PR Card Don’t Meet the Residency Requirements?

Posted in PR Card Renewal

When an officer believes a permanent resident has failed to comply with the residency obligation, then that officer has to report the permanent resident under the provisions of A44(1) and recommend the issuing of a departure order.

The Questionnaire: Determination of Permanent Resident Status has been developed specifically to assist officers in making decisions regarding the permanent residency obligation. However, keep in mind that the questionnaire alone is not sufficient to determine compliance with the residency obligation, and a detailed interview including examining Humanitarian and Compassionate criteria is needed.

It is recognized that in some cases where the person is willing to provide information in order to assist the officer in determining compliance with the residency obligation, the officer and/or the person may need time to gather information/documentation. Therefore, when an examining officer at a port of entry requires further information/documentation from a permanent resident (to enable the officer to make a decision on compliance or non-compliance with the residency obligation), and where the person is willing to submit this information at a later date, the officer may ask the person to come back another day for further evaluation.

It is essential if this is your case, that you are properly prepared.

You might still meet the residency requirements if you were accompanied outside of Canada by a Canadian Citizen.  Provided that each day you are outside Canada, you are accompanied by your Canadian citizen spouse, common-law partner or, in the case of a child, a parent with whom they ordinarily reside, is deemed a day of physical presence in Canada.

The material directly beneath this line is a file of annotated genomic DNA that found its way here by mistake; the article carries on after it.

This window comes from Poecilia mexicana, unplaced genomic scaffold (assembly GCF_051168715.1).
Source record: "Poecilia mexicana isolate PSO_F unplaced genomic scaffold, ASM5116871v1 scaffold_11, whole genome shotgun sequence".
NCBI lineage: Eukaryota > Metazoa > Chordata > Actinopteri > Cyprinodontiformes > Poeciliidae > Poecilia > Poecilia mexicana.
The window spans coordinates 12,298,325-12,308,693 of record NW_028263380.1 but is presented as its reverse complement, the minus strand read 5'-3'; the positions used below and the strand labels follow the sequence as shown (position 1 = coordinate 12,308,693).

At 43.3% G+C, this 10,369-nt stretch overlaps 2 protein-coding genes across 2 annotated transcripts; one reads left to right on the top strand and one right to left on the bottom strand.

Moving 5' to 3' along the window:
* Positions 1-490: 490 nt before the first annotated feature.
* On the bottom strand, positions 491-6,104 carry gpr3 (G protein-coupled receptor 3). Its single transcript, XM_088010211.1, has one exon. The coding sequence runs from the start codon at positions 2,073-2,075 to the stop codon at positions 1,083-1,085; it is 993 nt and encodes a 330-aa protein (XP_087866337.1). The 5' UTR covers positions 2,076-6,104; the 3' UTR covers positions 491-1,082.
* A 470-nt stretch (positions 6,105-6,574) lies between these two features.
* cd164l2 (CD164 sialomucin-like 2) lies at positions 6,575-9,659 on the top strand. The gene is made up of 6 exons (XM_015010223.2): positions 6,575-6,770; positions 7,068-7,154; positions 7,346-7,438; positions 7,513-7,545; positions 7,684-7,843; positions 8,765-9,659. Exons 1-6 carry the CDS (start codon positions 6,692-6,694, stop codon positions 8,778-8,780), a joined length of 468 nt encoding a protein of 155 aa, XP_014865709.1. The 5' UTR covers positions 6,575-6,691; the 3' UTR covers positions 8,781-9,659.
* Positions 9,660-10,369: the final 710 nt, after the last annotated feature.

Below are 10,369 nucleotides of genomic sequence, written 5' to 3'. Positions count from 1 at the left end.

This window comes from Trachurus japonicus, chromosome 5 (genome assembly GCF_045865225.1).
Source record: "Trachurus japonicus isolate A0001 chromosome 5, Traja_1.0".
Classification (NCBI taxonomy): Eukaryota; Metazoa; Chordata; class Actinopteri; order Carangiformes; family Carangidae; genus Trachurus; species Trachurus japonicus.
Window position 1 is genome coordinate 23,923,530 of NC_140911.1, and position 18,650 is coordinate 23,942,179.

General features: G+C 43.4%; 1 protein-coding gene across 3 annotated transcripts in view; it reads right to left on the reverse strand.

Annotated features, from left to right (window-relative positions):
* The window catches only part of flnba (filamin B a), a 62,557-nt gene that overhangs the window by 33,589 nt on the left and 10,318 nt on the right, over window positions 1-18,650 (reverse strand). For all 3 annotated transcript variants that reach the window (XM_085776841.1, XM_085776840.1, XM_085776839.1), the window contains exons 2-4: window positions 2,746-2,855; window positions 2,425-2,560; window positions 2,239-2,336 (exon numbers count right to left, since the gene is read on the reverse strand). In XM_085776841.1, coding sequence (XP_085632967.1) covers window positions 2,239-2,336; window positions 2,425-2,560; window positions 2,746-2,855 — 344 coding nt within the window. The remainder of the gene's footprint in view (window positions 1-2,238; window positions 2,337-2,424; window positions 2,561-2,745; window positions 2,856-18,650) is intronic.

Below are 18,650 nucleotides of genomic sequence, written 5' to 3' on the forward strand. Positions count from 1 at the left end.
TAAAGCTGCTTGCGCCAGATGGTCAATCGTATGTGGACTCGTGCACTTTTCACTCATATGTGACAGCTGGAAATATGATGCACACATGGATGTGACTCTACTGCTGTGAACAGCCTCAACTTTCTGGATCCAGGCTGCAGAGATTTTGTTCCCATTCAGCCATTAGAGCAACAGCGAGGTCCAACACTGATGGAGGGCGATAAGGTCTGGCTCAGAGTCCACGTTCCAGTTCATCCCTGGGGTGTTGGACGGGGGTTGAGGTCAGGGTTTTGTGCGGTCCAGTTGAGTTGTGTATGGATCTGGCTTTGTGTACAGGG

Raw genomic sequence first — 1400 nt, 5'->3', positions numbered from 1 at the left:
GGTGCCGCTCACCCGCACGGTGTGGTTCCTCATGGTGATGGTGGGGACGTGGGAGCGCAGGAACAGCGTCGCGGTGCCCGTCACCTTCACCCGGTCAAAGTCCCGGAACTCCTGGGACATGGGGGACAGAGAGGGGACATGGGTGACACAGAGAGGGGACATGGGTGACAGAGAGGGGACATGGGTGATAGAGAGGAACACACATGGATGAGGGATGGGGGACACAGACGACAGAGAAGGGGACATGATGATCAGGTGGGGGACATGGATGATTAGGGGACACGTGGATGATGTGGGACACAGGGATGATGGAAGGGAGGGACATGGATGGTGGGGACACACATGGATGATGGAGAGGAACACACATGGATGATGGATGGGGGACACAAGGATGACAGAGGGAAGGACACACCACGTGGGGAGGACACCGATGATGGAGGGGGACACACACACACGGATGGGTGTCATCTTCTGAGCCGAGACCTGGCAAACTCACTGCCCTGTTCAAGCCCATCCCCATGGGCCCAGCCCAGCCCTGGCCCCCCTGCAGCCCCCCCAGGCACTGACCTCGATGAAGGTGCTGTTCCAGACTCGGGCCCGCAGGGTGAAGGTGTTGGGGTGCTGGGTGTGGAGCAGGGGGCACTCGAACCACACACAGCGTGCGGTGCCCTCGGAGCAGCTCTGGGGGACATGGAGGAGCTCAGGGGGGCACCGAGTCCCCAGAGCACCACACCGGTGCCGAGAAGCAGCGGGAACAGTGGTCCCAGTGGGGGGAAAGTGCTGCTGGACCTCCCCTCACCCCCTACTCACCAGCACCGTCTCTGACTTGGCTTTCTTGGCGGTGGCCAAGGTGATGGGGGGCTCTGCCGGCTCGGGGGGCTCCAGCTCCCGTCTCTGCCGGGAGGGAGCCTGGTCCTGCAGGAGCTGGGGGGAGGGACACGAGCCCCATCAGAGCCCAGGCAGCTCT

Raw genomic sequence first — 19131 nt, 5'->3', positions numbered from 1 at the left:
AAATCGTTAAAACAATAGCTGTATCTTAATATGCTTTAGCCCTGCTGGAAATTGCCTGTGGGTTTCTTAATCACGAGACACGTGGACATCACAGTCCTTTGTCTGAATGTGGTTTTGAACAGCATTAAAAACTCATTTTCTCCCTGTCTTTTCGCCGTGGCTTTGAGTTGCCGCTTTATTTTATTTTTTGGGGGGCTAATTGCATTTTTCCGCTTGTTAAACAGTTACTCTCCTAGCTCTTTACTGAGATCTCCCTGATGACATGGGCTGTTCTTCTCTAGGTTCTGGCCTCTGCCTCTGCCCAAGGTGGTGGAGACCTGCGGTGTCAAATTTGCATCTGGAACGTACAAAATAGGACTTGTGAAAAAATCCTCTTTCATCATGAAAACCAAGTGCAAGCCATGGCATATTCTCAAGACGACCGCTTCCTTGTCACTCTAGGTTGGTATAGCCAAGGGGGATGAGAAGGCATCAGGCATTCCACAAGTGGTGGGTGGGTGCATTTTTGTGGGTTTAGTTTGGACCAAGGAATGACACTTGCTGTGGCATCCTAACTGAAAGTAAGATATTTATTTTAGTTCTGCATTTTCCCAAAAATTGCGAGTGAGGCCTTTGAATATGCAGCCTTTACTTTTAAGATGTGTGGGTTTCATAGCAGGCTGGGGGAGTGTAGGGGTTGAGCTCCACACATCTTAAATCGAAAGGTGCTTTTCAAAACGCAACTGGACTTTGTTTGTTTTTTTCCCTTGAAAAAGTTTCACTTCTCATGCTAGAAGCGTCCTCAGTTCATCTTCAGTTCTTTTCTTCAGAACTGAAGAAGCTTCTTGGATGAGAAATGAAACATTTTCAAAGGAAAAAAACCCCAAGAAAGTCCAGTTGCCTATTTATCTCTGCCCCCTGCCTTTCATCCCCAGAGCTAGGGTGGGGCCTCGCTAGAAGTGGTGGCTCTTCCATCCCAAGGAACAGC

Each day a permanent resident is outside Canada, accompanying a spouse, common-law partner or, in the case of a child, a parent who is also a permanent resident and with whom they ordinarily reside, is also deemed a day of physical presence in Canada provided the spouse, common-law partner or parent of the other permanent resident is employed on a full-time basis by a Canadian business or in the public service of Canada or of a province.

The Residency Obligation

The four principal ways that permanent residents can meet the residency obligation are by:

  1. Their physical presence in Canada,
  2. Accompanying abroad (that is, ordinarily residing with) a spouse or common-law partner or parent who is a Canadian citizen,
  3. Being employed abroad, on a full-time basis, by a prescribed Canadian business or in the public service of Canada or of a province,
  4. Accompanying abroad (that is, ordinarily residing with) a Canadian permanent resident spouse or common-law partner or parent who is also outside Canada and who is employed, on a full-time basis, by a prescribed Canadian business or in the public service of Canada or of a province.

You will first be assessed based on the cumulative number of days physically present in Canada to determine you have acquired 730 days physical presence in the preceding five-year period.

If the number of days physically present is still less than 730 days, then the officer may count and include any other days that may qualify in any of the remaining three categories identified above, for example, you may have accompanied a spouse abroad who is a Canadian citizen.

If the combined total of days is still less than 730, the residency obligation may still be met if there are H&C considerations relating to the permanent resident, taking into account the best interests of a child directly affected by the determination, that justify retaining permanent resident status.

Contact Akrami & Associates Immigration Law firm

1-416-477-2545

For further information with respect your Canadian immigration we invite you to contact our experienced immigration representatives.

Tags: Don’t Meet the Residency Requirements? PR Card Renewal Canadian Immigration PR Card

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